In a sense, some of Britain's greatest aces of World War II were in the SAS, not the Royal Air Force. Hundreds of Nazi warplanes were destroyed by SAS ground raids against German airfields in North Africa, a mission for which Col. David Sterling had specifically founded his commando force in their distinctive sand-colored berets.
Armed with Bren guns and satchel charges, Sterling's desert raiders could inflict damage only at close range. Their amazing early successes declined, however, when the enemy beefed-up airfield perimeter defenses.
But such installation defenses would not prevent aircraft destruction by today's .50-caliber sniper rifles, which can reach out nearly 2 miles and—as world-record shooter Skip Talbot learned—place shots consistently into targets the size of fighter cockpits and transport engines.
All that's needed to accomplish a raid by fire is line-of-sight high ground that overlooks an important enemy installation, which by no means is limited to airfields. Seaports, refineries, munitions dumps, missile parks, major headquarters—any localities having valuable targets vulnerable to .50-caliber fire are suitable objectives.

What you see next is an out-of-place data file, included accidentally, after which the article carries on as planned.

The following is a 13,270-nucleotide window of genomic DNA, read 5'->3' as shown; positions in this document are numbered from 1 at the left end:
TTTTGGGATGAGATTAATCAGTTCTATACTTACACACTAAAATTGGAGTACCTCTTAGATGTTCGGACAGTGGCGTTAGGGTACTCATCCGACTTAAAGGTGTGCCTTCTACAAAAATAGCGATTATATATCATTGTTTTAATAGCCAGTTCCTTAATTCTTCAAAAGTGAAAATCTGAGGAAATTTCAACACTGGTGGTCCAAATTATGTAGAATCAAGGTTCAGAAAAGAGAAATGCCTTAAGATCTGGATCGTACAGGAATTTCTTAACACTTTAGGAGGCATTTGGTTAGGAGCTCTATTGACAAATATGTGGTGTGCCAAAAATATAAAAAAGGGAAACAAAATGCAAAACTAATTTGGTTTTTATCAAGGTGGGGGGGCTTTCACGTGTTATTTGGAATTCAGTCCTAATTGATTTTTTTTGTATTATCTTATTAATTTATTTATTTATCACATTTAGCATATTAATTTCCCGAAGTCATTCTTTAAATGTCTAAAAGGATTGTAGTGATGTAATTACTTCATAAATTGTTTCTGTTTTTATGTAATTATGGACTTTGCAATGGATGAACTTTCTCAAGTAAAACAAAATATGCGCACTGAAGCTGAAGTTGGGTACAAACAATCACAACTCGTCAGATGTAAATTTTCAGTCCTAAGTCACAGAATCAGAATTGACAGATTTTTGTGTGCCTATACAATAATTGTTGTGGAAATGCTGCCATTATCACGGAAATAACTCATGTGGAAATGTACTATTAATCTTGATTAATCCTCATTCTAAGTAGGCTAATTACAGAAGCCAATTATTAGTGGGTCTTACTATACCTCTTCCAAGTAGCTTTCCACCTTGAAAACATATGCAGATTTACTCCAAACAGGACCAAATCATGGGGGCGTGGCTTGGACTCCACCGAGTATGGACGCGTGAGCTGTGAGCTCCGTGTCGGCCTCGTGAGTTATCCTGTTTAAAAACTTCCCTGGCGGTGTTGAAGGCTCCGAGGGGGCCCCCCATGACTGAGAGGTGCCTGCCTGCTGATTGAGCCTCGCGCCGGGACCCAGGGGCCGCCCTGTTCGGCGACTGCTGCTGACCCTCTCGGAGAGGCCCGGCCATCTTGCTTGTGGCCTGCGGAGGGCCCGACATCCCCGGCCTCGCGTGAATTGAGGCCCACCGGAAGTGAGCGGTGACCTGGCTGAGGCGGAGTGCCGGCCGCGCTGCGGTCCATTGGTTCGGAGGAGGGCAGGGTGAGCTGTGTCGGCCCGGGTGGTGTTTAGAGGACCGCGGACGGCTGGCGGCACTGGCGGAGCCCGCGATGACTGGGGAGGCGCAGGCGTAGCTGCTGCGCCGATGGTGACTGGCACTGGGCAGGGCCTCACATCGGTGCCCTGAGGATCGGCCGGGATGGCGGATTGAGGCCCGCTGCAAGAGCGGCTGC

And most high-tech counterbattery radars, sensors, and airborne surveillance platforms would not detect a threat so small as a three-man .50-caliber sniper team. Imagine the enemy's confusion trying to figure out even tvliai was hitting their valuable planes, much less where it was coming from.
Was this article helpful?
Deer hunting is an interesting thing that reminds you of those golden old ages of 19th centuries, where a handsome hunk well equipped with all hunting material rides on horse searching for his target animal either for the purpose of displaying his masculine powers or for enticing and wooing his lady love.